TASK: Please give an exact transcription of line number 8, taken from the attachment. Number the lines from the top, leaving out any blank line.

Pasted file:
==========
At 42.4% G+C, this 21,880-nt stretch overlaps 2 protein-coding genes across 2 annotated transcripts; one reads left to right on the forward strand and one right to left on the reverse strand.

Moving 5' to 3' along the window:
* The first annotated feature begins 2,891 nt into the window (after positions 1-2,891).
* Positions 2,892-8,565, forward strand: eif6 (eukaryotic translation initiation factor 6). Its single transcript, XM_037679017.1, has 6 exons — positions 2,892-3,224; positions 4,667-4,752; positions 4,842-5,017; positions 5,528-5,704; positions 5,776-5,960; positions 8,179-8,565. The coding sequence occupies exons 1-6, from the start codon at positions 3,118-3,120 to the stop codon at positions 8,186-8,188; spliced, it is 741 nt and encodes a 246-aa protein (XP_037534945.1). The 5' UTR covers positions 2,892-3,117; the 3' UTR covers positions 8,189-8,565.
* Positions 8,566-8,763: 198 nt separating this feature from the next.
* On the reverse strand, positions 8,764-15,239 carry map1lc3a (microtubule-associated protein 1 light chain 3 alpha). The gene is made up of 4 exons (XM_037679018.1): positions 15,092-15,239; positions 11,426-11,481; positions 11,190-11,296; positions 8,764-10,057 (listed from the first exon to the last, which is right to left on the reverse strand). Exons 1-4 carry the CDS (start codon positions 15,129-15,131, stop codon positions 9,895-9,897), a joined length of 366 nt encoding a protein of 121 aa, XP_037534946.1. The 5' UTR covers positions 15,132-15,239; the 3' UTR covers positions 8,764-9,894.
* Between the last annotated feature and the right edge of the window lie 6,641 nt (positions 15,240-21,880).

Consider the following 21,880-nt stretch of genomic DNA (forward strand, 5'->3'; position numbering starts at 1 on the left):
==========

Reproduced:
Consider the following 21,880-nt stretch of genomic DNA (forward strand, 5'->3'; position numbering starts at 1 on the left):